In vitro techniques for the assessment of the nutritive value of feed grains for pigs: a review

01 April 2008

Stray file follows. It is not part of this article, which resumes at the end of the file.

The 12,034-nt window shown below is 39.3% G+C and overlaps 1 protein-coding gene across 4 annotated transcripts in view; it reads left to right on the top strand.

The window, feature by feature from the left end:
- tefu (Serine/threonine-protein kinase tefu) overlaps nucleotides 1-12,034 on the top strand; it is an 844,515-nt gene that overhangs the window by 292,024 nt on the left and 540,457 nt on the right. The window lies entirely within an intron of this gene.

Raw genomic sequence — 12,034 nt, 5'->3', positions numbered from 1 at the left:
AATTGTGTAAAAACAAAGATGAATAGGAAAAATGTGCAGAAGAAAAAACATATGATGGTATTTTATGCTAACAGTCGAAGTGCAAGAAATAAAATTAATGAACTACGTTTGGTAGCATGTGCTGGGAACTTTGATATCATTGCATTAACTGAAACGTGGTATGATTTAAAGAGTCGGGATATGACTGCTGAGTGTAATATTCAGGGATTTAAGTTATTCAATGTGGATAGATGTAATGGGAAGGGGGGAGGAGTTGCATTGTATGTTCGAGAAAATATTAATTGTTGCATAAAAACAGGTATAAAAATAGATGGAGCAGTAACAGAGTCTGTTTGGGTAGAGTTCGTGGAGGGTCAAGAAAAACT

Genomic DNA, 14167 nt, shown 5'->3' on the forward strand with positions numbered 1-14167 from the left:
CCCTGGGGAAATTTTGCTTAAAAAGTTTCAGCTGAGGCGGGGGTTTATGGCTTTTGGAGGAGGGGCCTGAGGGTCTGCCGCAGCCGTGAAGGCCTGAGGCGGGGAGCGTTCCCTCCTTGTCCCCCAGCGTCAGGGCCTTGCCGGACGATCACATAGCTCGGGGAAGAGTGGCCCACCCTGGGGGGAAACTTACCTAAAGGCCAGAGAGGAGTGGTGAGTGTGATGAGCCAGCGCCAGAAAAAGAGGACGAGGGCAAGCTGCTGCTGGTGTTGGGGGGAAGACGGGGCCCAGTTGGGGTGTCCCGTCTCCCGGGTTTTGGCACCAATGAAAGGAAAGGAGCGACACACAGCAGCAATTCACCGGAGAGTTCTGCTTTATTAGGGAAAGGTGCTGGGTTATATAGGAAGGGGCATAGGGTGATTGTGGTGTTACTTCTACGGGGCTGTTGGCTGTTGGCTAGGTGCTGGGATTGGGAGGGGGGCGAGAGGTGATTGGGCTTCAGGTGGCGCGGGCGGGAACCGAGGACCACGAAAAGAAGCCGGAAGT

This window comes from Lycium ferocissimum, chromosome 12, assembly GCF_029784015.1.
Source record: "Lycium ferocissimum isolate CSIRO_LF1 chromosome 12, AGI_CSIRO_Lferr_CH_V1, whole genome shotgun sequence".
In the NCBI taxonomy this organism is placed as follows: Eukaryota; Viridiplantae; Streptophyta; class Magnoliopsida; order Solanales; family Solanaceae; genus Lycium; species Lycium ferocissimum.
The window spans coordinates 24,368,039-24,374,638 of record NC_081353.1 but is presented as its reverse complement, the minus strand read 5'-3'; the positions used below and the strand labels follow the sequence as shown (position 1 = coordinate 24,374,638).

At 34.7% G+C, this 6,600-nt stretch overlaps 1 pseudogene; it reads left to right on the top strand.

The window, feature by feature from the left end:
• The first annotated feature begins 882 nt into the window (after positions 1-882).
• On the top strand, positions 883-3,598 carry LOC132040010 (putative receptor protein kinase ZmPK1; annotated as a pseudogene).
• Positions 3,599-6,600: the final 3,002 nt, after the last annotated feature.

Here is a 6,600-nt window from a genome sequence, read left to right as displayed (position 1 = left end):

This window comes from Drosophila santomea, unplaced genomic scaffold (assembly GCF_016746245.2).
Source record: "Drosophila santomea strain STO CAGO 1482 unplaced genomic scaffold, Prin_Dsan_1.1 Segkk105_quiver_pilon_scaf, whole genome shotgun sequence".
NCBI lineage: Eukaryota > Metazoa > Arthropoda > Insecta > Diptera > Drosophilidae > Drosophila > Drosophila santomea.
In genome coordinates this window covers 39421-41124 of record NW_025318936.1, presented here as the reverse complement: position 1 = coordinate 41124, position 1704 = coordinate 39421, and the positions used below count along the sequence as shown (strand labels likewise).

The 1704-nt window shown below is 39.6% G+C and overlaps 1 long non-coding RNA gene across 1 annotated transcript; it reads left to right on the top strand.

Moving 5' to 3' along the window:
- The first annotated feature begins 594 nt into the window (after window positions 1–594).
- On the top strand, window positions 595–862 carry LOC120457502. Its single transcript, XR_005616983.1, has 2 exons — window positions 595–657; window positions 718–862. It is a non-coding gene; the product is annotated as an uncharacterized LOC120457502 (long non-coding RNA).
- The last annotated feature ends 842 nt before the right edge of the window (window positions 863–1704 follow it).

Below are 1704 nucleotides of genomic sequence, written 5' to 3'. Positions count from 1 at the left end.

The philosophy inherent in developing in vitro digestibility assays for dietary energy and protein is reviewed and an historical account is given of the development of such assays for the pig. General principles to be considered in the development of in vitro digestibility assays are discussed, as are limitations of the in vitro approach. The importance of choosing the most appropriate in vivo measures of digestibility for the evaluation of in vitro assays is stressed. For protein sources that do not contain anti-nutritional factors or plant fibre, ‘true’ ileal digestibility should be the in vivo baseline, while plant proteins should be tested against ‘real’ ileal digestibility. There is a dearth of adequately conducted validation studies for in vitro digestibility assays. It appears that the 3-step (pepsin, pancreatin, Viscozyme) closed in vitro system to allow prediction of organic matter and gross energy digestibility in the pig has particular promise for practical feed evaluation. Similarly based protein digestibility assays may require further development before they can be applied with confidence.